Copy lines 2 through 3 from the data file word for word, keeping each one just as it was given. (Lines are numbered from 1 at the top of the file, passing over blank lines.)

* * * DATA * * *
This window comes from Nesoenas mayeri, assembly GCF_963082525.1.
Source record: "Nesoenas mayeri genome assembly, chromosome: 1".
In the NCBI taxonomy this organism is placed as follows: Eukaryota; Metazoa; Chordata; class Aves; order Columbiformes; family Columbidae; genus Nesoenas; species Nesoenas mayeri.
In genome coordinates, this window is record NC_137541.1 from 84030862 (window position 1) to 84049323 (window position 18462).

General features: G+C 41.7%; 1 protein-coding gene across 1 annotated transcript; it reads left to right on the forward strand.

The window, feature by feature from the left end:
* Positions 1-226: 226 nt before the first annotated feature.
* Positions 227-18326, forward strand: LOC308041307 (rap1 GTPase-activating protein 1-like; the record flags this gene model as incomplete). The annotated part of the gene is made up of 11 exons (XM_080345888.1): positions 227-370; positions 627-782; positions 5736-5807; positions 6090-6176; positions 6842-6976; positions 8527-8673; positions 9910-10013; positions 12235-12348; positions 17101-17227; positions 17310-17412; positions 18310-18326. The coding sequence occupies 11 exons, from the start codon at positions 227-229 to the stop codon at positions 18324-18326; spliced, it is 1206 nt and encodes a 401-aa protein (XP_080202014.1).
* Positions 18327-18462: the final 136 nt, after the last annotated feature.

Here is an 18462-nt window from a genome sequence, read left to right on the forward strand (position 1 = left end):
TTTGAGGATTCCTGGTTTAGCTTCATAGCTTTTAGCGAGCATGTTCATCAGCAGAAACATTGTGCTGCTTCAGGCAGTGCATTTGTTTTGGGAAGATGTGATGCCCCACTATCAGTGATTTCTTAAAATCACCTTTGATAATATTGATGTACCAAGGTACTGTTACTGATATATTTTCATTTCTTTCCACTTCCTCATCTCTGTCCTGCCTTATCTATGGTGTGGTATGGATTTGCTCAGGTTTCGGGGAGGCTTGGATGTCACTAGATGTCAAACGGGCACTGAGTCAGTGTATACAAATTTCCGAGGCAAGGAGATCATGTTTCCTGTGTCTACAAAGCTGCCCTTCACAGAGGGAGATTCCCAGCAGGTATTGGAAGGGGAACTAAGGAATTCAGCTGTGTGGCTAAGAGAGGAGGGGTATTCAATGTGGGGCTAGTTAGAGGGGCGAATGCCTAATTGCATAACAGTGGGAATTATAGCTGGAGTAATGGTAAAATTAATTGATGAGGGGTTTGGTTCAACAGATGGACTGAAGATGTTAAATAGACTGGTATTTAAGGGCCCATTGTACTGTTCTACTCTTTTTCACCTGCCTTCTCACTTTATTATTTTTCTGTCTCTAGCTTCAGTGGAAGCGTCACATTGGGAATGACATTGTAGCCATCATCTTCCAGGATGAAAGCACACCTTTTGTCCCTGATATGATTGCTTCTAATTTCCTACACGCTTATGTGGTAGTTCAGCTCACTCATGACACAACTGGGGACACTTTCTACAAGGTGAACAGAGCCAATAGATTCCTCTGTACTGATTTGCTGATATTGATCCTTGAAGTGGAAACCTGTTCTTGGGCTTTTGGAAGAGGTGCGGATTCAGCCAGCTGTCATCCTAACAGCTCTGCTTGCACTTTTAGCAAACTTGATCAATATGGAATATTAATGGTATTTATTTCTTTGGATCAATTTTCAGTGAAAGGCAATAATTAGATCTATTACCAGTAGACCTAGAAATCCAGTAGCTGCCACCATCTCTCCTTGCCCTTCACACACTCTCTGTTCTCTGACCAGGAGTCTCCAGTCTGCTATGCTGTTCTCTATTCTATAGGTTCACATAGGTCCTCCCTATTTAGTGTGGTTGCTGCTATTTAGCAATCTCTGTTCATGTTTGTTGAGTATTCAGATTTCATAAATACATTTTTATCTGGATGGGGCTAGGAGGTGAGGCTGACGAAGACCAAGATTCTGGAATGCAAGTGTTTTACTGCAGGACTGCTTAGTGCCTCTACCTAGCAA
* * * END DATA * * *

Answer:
Source record: "Nesoenas mayeri genome assembly, chromosome: 1".
In the NCBI taxonomy this organism is placed as follows: Eukaryota; Metazoa; Chordata; class Aves; order Columbiformes; family Columbidae; genus Nesoenas; species Nesoenas mayeri.